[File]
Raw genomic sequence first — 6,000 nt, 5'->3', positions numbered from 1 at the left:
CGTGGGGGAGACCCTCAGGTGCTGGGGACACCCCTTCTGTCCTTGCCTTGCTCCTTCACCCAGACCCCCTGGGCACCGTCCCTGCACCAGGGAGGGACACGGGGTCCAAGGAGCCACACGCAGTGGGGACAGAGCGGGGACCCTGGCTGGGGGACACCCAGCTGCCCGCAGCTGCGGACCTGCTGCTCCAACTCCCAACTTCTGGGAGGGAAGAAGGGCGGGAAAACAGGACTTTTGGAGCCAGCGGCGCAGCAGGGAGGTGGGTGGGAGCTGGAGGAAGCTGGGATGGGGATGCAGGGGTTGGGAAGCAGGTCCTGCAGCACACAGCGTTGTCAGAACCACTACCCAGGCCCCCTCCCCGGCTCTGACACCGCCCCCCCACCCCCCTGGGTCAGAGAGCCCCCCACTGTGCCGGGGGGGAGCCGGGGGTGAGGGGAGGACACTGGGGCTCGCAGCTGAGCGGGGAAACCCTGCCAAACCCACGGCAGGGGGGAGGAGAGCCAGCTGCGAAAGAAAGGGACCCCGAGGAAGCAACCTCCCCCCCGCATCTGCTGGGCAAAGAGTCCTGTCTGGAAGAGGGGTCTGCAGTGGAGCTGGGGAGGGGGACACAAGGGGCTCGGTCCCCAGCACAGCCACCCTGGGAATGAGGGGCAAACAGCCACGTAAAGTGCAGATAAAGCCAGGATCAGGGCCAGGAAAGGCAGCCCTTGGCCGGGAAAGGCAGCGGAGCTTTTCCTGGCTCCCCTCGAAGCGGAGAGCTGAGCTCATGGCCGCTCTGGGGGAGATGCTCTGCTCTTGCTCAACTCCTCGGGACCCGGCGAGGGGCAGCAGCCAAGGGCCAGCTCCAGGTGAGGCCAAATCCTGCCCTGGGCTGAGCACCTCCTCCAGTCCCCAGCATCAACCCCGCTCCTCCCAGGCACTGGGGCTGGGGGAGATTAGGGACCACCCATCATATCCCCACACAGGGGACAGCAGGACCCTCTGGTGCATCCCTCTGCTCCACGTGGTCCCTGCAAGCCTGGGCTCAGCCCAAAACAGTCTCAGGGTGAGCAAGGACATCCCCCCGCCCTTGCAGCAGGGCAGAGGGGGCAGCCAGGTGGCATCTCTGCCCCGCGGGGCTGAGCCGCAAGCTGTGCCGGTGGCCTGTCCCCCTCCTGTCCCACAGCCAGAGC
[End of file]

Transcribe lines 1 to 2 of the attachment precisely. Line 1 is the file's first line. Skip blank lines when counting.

Raw genomic sequence first — 6,000 nt, 5'->3', positions numbered from 1 at the left:
CGTGGGGGAGACCCTCAGGTGCTGGGGACACCCCTTCTGTCCTTGCCTTGCTCCTTCACCCAGACCCCCTGGGCACCGTCCCTGCACCAGGGAGGGACACGGGGTCCAAGGAGCCACACGCAGTGGGGACAGAGCGGGGACCCTGGCTGGGGGACACCCAGCTGCCCGCAGCTGCGGACCTGCTGCTCCAACTCCCAACTTCTGGGAGGGAAGAAGGGCGGGAAAACAGGACTTTTGGAGCCAGCGGCGCAGCAGGGAGGTGGGTGGGAGCTGGAGGAAGCTGGGATGGGGATGCAGGGGTTGGGAAGCAGGTCCTGCAGCACACAGCGTTGTCAGAACCACTACCCAGGCCCCCTCCCCGGCTCTGACACCGCCCCCCCACCCCCCTGGGTCAGAGAGCCCCCCACTGTGCCGGGGGGGAGCCGGGGGTGAGGGGAGGACACTGGGGCTCGCAGCTGAGCGGGGAAACCCTGCCAAACCCACGGCAGGGGGGAGGAGAGCCAGCTGCGAAAGAAAGGGACCCCGAGGAAGCAACCTCCCCCCCGCATCTGCTGGGCAAAGAGTCCTGTCTGGAAGAGGGGTCTGCAGTGGAGCTGGGGAGGGGGACACAAGGGGCTCGGTCCCCAGCACAGCCACCCTGGGAATGAGGGGCAAACAGCCACGTAAAGTGCAGATAAAGCCAGGATCAGGGCCAGGAAAGGCAGCCCTTGGCCGGGAAAGGCAGCGGAGCTTTTCCTGGCTCCCCTCGAAGCGGAGAGCTGAGCTCATGGCCGCTCTGGGGGAGATGCTCTGCTCTTGCTCAACTCCTCGGGACCCGGCGAGGGGCAGCAGCCAAGGGCCAGCTCCAGGTGAGGCCAAATCCTGCCCTGGGCTGAGCACCTCCTCCAGTCCCCAGCATCAACCCCGCTCCTCCCAGGCACTGGGGCTGGGGGAGATTAGGGACCACCCATCATATCCCCACACAGGGGACAGCAGGACCCTCTGGTGCATCCCTCTGCTCCACGTGGTCCCTGCAAGCCTGGGCTCAGCCCAAAACAGTCTCAGGGTGAGCAAGGACATCCCCCCGCCCTTGCAGCAGGGCAGAGGGGGCAGCCAGGTGGCATCTCTGCCCCGCGGGGCTGAGCCGCAAGCTGTGCCGGTGGCCTGTCCCCCTCCTGTCCCACAGCCAGAGC